Subscribe and enjoy more than 800,000 books
Add this book to bookshelf
Grey 902feb64d8b6d481ab8ddda06fbebbba4c95dfa9b7936a7beeb197266cd8b846
Write a new comment Default profile 50px
Grey 902feb64d8b6d481ab8ddda06fbebbba4c95dfa9b7936a7beeb197266cd8b846
The Last Time I'll Write About You - cover

The Last Time I'll Write About You

Dawn Lanuza

Publisher: Andrews McMeel Publishing

  • 2
  • 6
  • 0

Summary

The Last Time I’ll Write About You is popular Filipino YA and romance writer Dawn Lanuza’s debut collection of poetry. Featuring beautiful, relatable poems about first love, this book is the perfect companion for anyone who has loved, lost, and emerged anew. 

Other books that might interest you

  • Chimerica (NHB Modern Plays) - cover

    Chimerica (NHB Modern Plays)

    Lucy Kirkwood

    • 0
    • 3
    • 0
    A powerful, provocative play about international relations and the shifting balance of power between East and West.  
    Tiananmen Square, 1989. As tanks roll through Beijing and soldiers hammer on his hotel door, Joe - a young American photojournalist - captures a piece of history.  
    New York, 2012. Joe is covering a presidential election, marred by debate over cheap labour and the outsourcing of American jobs to Chinese factories. When a cryptic message is left in a Beijing newspaper, Joe is driven to discover the truth behind the unknown hero he captured on film. Who was he? What happened to him? And could he still be alive?  
    A gripping political examination and an engaging personal drama, Chimerica examines the changing fortunes of two countries whose futures will shape the whole world.  
    Originally premiered to critical acclaim at the Almeida Theatre, London, in a co-production with award-winning touring company Headlong, this updated version of the play was published alongside Chimerica's transfer to London's West End.  
    'ambitious, sprawling, morally fascinating, as gripping as a good novel' The Times  
    'a tremendously bold piece of writing... topical without being gimmicky and well-informed without being showily so... a landmark production' Evening Standard  
    'a gripping, multilayered and meticulously researched thriller... like an expansive HBO mini-series expertly compacted into an evening at the theatre... Kirkwood's sharp, incisive dialogue is splendid' Time Out
    Show book
  • Edgar & Annabel (NHB Modern Plays) - cover

    Edgar & Annabel (NHB Modern Plays)

    Sam Holcroft

    • 0
    • 1
    • 0
    A young couple prepare dinner - but something isn't right. In a city not so different from our own capital, a group of freedom fighters attempts to stand up to an Orwellian establishment in increasingly perilous circumstances. The story that unfolds brings into question relationships, identities and the nature of reality itself'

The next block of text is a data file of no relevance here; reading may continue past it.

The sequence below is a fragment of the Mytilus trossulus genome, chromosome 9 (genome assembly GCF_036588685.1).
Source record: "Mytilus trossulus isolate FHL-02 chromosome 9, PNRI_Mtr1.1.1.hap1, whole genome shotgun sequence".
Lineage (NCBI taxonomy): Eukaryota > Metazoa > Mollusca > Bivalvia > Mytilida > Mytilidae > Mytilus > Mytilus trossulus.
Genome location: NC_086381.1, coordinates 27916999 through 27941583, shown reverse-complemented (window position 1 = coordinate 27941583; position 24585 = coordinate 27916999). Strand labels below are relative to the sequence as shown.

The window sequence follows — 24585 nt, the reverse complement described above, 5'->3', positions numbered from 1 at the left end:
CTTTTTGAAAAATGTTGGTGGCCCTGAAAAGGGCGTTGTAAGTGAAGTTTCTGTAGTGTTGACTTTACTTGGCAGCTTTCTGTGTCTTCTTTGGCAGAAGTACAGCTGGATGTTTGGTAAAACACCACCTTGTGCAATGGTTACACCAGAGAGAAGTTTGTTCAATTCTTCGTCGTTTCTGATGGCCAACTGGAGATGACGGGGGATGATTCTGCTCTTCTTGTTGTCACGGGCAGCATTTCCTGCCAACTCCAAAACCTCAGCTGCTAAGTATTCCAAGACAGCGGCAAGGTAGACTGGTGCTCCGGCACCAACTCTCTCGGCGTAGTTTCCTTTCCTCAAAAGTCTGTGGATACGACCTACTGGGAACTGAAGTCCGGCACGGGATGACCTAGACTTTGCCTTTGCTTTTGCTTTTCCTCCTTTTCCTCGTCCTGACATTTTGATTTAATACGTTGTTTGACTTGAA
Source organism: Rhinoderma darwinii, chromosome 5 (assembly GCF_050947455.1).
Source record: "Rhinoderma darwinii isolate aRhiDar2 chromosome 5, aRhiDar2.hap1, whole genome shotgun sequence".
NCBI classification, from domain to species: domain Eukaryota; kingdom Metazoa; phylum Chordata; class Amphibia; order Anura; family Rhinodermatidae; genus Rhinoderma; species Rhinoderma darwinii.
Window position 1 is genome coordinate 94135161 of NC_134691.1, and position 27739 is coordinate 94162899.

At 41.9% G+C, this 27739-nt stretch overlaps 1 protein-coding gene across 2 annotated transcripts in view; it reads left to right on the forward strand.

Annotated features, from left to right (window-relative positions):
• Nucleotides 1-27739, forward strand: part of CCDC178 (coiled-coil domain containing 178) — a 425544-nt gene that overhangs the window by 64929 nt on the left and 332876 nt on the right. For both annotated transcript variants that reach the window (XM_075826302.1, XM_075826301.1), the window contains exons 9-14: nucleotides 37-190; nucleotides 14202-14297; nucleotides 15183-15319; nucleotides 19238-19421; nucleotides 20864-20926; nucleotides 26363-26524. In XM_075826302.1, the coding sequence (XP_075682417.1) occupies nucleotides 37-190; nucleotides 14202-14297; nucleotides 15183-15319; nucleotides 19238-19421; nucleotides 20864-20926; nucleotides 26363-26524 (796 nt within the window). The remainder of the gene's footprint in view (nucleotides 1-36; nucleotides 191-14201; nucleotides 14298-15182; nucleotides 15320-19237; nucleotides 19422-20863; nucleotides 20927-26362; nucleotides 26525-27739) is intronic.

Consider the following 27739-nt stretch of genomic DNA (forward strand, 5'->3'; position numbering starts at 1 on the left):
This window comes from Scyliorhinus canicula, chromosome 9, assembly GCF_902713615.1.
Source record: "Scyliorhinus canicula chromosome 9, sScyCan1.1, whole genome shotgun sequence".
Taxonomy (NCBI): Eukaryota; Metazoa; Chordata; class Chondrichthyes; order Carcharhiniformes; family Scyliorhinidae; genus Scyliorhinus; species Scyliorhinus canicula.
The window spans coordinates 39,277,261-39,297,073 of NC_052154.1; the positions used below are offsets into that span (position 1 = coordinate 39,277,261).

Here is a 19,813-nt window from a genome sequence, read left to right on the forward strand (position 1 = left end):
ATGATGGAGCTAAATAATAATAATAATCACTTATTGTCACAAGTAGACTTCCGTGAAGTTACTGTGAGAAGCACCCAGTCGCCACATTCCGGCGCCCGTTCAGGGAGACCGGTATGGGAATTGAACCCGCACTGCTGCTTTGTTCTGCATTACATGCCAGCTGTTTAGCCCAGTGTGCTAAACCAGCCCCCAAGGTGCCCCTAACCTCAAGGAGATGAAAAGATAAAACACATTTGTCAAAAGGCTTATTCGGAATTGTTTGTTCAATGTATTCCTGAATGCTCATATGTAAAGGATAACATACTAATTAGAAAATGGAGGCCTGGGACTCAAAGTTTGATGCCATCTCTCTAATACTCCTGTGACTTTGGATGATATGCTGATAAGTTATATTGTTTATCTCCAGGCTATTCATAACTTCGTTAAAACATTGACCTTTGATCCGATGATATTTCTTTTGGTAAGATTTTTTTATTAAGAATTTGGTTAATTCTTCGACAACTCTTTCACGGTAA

'Holcroft plunges us into an Orwellian near-future dystopia, where governmental aural surveillance is rife and, for political dissenters, everyday life is a carefully maintained lie. It's as theatrically playful as it is disturbing' - The Times  
    'not just a drama of political resistance set in some parallel British dystopia, but also a cute sendup of theatre acting and writing... keeps us guessing throughout' - Guardian  
    'startlingly imaginative... Clever, funny and disturbing, it's a blend of conceptual prank and dystopian satire' - Evening Standard
    Show book
  • The Rime of the Ancient Mariner - Illustrated - cover

    The Rime of the Ancient Mariner...

    Samuel Taylor Coleridge

    • 0
    • 1
    • 0
    The Rime of the Ancient Mariner is the longest major poem by the English poet Samuel Taylor Coleridge. 
     
    The Rime of the Ancient Mariner relates the experiences of a sailor who has returned from a long sea voyage. The mariner stops a man who is on the way to a wedding ceremony and begins to narrate a story. The wedding-guest's reaction turns from bemusement to impatience to fear to fascination as the mariner's story progresses, as can be seen in the language style: Coleridge uses narrative techniques such as personification and repetition to create a sense of danger or serenity, depending on the mood in different parts of the poem. 
     
    "The mariner's tale begins with his ship departing on its journey. Despite initial good fortune, the ship is driven south by a storm and eventually reaches Antarctic waters. An albatross appears and leads them out of the ice jam where they are stuck, but even as the albatross is praised by the ship's crew, the mariner shoots the bird.